I think I’ll write 45,000 words in January. Focus drives momentum.
I work best when I can be fully focused on one thing, or maybe one small set of things.
Unfortunately, much like my desk, my agenda can become cluttered. Also much like my desk, not everything on the agenda should be there.
Focus on everything is focus on nothing
I launched my business in earnest in July, about six months ago. I started by focusing on one on one coaching, but I also had my podcast. I then ramped up my Michael’s Motivation videos to be daily and shared on multiple platforms. I drove to build my email list. I launched a group coaching program. I created a course. I started a daily motivation podcast. I organized a virtual conference. And so much more.
In my to do list, I color code the various projects. I bought a set of ten colored pens… and I had to double up on some of the colors because there weren’t enough pens for all the projects. This perhaps should have been a sign.
This would be ambitious growth if I had a team, but as just one person, I found it overwhelming and distracting. When you try to do everything, you end up doing nothing.
This is doubly true for me. The way my mind works (likely as part of having ADHD) is that once there is too much in front of me, I overload and shut down.
Early on, my business took off. I was signing up a client a week. By October that had stopped. By December, attrition had taken over.
I overwhelmed myself, lost my confidence, and lost my edge in gaining clients.
Half the projects on my agenda weren’t even making any progress. They were just there, draining mental energy and occasionally time, but not doing anything for me or anyone else. Just sitting there like an old folder on a desk that should have been filed months ago.
I realized that, being so overloaded, it was time for a reset. I needed to simplify down to a short list of priorities that I could focus on to remove the pressure from my executive functioning.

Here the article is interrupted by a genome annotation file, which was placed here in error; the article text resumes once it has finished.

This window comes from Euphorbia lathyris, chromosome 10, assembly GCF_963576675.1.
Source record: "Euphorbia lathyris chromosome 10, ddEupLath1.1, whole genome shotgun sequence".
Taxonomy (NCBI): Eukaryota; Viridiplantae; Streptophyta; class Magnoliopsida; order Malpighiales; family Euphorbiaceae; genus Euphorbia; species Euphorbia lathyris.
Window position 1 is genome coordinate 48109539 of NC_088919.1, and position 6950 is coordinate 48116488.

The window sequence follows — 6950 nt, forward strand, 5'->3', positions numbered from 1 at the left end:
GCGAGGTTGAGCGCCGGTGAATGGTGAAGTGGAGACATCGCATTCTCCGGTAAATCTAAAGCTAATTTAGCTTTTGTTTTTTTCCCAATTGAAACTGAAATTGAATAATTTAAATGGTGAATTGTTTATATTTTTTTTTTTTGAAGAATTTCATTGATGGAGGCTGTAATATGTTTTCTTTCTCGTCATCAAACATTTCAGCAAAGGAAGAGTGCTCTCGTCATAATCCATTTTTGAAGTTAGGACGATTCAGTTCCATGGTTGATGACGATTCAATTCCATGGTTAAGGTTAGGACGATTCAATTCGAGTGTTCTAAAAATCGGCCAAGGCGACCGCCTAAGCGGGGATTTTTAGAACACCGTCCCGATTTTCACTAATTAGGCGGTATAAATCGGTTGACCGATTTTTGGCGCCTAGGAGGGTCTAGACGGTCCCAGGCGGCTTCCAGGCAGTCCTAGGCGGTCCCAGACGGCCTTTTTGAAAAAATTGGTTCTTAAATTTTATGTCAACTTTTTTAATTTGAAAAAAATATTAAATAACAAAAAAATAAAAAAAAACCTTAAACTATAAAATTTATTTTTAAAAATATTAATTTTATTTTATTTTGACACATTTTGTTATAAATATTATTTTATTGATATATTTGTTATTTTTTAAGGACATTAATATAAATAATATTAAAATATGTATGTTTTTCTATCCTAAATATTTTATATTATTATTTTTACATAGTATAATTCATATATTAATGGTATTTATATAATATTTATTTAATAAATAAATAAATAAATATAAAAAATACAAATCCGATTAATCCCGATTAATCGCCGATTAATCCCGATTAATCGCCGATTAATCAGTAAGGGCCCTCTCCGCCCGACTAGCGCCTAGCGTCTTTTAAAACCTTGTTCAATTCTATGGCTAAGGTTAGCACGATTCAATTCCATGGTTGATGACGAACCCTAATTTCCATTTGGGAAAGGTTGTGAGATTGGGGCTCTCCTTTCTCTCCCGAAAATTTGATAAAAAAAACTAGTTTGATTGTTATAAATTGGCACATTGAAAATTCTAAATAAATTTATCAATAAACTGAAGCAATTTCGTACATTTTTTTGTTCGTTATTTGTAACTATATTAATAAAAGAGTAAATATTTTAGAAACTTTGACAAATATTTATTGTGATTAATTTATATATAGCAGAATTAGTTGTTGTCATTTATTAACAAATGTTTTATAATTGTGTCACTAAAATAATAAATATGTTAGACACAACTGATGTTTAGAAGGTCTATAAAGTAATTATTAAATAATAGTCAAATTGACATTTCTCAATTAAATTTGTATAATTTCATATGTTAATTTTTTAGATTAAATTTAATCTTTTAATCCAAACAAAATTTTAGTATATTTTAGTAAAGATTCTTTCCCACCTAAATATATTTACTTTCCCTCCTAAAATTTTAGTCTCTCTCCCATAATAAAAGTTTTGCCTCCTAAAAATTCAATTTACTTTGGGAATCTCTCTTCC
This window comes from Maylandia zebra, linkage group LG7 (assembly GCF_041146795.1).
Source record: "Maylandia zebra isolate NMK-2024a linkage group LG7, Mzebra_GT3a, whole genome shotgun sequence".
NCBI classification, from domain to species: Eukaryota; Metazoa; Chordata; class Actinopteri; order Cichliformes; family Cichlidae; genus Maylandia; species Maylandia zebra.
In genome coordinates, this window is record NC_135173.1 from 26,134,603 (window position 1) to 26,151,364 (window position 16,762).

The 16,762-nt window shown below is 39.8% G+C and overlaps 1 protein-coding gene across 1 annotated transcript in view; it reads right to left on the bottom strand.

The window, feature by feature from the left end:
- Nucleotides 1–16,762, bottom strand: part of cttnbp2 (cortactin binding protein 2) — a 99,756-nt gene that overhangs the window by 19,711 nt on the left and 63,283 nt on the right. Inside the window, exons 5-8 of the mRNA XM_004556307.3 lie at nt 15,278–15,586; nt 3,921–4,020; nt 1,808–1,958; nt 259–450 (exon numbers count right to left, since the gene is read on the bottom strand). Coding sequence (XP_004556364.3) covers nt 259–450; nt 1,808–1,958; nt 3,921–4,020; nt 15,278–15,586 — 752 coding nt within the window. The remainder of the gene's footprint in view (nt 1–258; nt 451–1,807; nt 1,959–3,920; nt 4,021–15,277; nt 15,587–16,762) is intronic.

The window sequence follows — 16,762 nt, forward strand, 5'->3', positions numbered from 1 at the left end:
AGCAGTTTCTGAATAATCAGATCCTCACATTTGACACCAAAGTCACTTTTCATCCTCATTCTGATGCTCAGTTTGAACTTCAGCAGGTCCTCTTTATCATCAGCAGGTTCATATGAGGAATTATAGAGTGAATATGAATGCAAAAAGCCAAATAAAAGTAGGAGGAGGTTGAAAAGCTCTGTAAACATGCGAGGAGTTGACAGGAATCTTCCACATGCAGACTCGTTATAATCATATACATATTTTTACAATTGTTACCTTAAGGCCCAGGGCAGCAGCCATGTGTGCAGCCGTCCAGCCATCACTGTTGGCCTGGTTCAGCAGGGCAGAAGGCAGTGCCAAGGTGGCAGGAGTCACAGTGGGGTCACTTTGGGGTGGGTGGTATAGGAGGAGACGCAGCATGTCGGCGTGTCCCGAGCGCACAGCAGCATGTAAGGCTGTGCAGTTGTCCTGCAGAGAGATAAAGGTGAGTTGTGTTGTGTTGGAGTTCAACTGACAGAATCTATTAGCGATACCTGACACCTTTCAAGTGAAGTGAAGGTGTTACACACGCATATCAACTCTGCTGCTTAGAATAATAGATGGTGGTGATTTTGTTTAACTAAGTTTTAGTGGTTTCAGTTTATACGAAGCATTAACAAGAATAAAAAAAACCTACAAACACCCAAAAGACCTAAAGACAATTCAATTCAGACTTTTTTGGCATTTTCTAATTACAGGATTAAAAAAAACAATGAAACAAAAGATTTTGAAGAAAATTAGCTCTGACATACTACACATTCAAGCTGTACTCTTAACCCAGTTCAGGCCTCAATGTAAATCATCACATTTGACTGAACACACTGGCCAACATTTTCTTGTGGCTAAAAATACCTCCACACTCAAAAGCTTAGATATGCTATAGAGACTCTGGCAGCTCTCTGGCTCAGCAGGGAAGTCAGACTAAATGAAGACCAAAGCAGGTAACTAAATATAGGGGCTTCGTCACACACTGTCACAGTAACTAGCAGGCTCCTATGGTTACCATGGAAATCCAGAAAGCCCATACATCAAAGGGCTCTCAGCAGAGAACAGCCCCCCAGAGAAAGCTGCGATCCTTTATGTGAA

Learning from the past
In December of 2006, I was removed from leadership in the Come Again Players, a Rocky Horror Picture Show Shadowcast that I had co-founded. In retrospect, I had brought it on myself, but that is a lesson I would only learn in hindsight. At the time, it was devastating. It wasn’t just the loss of position, it was the feeling that people I thought were my friends really were not. In retrospect, I brought it on myself and it was one of my most instructive experiences, but at the time it totally knocked me on my butt.
I needed to refocus. In the month of January I set a writing goal and wrote a novel (which I subsequently lost somehow). The process of focusing on one specific target based on activity which I could control was very powerful. I was able to regain momentum and launch into the year.
December 2020 has not been nearly as shattering as 2006 was. Actually, it’s been pretty good, but I still need to regain that momentum. I will draw on the experience of 2007 and the power of that one focused goal to bring myself focus as I come into 2021.
I am setting a goal of 45,000 words between now and January 31st. I will write a few dozen blog articles and work on the book on problem solving which I have half written.
You can expect to see me sharing quite a few blog articles over the next five weeks, and I welcome feedback on them as well suggestions for topics you’d like to see me cover. 45,000 words is a lot of words, and writing prompts are always valuable.
As I am doing this, my apprentice Kendra Schou will be collating and editing the writing into a book to be released in the Spring.
That’s 696 words down. 44,304 to go!